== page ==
Driving the nighttime backroads of Arizona can be dangerous and lonely for a Department of Public Safety Trooper.
It is hard to recruit citizens to join our department because of the dangers that exist. For 14 years, I have been a Trooper along the interstates and state highways of this beautiful state. In my assignments through the state, I have heard the voices of my co-workers always trying find the next overtime time job, just to support their family. Seeing the tired faces of dispatchers having to work another double shift, not having the quality of life they all deserve with their family and friends.
DPS faces a shortage. Low pay compared to other law enforcement agencies around the state makes it harder to attract new troopers.
In 2019, nearly 400 people left DPS, including almost 200 troopers. Some retired and some went to other law enforcement agencies. No matter the reason, DPS could not replace either sworn or civilian positions as fast as employees were leaving.
As of this year, DPS counts nearly 270 vacancies among the sworn troopers with another 200 civilian positions unfilled. According to the most recent pay survey, troopers are about 15 percent behind their peers while civilians lag behind their peers by 18 percent.
In this good economy when potential employees have many options, both in law enforcement and the private sector, the uncompetitive wages offered by DPS make the state’s highway patrol organization a tough sell.
To be sure, the governor’s budget proposal makes significant and needed investments in DPS. For instance, Gov. Doug Ducey wants to purchase two new helicopters and add money to replace helicopters every two years, add new vehicles and fully fund overtime. Most critically, the governor begins a three-year update to the statewide radio network.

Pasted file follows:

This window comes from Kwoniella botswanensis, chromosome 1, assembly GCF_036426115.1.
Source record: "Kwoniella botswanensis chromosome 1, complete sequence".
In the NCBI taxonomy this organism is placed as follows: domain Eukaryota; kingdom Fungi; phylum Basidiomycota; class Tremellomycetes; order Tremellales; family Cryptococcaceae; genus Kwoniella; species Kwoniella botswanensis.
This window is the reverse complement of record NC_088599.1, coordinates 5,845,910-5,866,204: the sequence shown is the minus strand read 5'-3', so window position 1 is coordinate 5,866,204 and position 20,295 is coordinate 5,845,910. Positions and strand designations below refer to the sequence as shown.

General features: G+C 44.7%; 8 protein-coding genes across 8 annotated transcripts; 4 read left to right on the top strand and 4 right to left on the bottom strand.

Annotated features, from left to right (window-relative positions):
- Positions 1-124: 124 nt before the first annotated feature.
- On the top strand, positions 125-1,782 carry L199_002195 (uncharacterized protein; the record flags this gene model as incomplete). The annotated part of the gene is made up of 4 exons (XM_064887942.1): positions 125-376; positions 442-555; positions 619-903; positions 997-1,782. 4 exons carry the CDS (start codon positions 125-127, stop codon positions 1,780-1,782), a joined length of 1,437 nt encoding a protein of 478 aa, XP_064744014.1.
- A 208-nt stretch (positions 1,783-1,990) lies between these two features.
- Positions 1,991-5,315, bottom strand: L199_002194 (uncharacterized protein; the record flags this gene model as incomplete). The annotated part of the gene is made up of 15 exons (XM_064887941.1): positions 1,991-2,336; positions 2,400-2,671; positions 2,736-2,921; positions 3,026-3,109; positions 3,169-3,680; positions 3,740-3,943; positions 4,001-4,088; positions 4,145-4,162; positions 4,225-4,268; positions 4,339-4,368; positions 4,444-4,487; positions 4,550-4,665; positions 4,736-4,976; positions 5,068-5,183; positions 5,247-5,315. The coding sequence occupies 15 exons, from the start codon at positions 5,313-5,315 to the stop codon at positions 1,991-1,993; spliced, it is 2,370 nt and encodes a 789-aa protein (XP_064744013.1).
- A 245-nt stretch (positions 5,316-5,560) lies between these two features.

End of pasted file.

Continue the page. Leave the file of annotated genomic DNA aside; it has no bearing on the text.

The House and the Senate have each recognized the pay disparity for these state employees and have moved in their respective budget proposals to close the gap. But to attract more troopers and civilian employees, DPS must offer a more competitive pay package.
We hope to persuade lawmakers who are writing the budget now to pass a 10 percent pay raise for both sworn and civilian DPS employees. This is the most important thing the Legislature and the governor can do to increase our ranks and add to public safety.
On those dark nights patrolling rural areas of this state, troopers often find themselves far from any backup. That’s in large part because of the considerable amount of vacancies among our ranks. Increasing pay will help the department attract more and better qualified recruits. More troopers on the road helps ensure better public safety – for our fellow troopers and the citizens we are sworn to protect.
The Legislature and Ducey can play a big hand in this effort. By increasing pay 10 percent as we recommend, our Arizona highways can be a safer place for motorists and troopers. This investment in Arizona’s Troopers and its civilian team members is a huge move towards making DPS whole.
Jeff Hawkins is president of the Arizona Troopers’ Association.